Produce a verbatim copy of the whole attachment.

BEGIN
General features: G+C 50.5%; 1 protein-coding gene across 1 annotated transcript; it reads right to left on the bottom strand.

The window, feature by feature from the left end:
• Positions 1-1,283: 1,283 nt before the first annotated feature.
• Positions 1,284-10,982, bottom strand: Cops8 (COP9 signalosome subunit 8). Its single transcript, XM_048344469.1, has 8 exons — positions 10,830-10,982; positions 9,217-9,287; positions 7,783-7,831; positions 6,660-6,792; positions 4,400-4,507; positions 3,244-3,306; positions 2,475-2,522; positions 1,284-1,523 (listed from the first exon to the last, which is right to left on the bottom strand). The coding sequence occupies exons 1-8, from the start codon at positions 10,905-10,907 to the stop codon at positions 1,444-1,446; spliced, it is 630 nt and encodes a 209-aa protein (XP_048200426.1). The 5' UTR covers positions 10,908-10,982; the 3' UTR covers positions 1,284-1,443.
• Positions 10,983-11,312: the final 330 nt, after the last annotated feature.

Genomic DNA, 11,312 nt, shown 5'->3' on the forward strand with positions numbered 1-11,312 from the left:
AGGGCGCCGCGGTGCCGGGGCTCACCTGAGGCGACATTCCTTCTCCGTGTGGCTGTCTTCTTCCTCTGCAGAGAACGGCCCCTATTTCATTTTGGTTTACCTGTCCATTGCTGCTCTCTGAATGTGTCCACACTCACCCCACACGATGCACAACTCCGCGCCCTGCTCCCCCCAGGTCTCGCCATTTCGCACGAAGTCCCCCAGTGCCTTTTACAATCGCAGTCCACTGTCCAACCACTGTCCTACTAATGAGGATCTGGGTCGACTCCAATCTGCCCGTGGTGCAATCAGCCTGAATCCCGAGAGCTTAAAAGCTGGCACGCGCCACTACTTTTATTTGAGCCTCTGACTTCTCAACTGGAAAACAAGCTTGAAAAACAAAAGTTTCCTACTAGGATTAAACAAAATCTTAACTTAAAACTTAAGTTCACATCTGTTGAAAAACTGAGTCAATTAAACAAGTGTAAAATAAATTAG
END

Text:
General features: G+C 50.5%; 1 protein-coding gene across 1 annotated transcript; it reads right to left on the bottom strand.

The window, feature by feature from the left end:
• Positions 1-1,283: 1,283 nt before the first annotated feature.
• Positions 1,284-10,982, bottom strand: Cops8 (COP9 signalosome subunit 8). Its single transcript, XM_048344469.1, has 8 exons — positions 10,830-10,982; positions 9,217-9,287; positions 7,783-7,831; positions 6,660-6,792; positions 4,400-4,507; positions 3,244-3,306; positions 2,475-2,522; positions 1,284-1,523 (listed from the first exon to the last, which is right to left on the bottom strand). The coding sequence occupies exons 1-8, from the start codon at positions 10,905-10,907 to the stop codon at positions 1,444-1,446; spliced, it is 630 nt and encodes a 209-aa protein (XP_048200426.1). The 5' UTR covers positions 10,908-10,982; the 3' UTR covers positions 1,284-1,443.
• Positions 10,983-11,312: the final 330 nt, after the last annotated feature.

Genomic DNA, 11,312 nt, shown 5'->3' on the forward strand with positions numbered 1-11,312 from the left:
AGGGCGCCGCGGTGCCGGGGCTCACCTGAGGCGACATTCCTTCTCCGTGTGGCTGTCTTCTTCCTCTGCAGAGAACGGCCCCTATTTCATTTTGGTTTACCTGTCCATTGCTGCTCTCTGAATGTGTCCACACTCACCCCACACGATGCACAACTCCGCGCCCTGCTCCCCCCAGGTCTCGCCATTTCGCACGAAGTCCCCCAGTGCCTTTTACAATCGCAGTCCACTGTCCAACCACTGTCCTACTAATGAGGATCTGGGTCGACTCCAATCTGCCCGTGGTGCAATCAGCCTGAATCCCGAGAGCTTAAAAGCTGGCACGCGCCACTACTTTTATTTGAGCCTCTGACTTCTCAACTGGAAAACAAGCTTGAAAAACAAAAGTTTCCTACTAGGATTAAACAAAATCTTAACTTAAAACTTAAGTTCACATCTGTTGAAAAACTGAGTCAATTAAACAAGTGTAAAATAAATTAG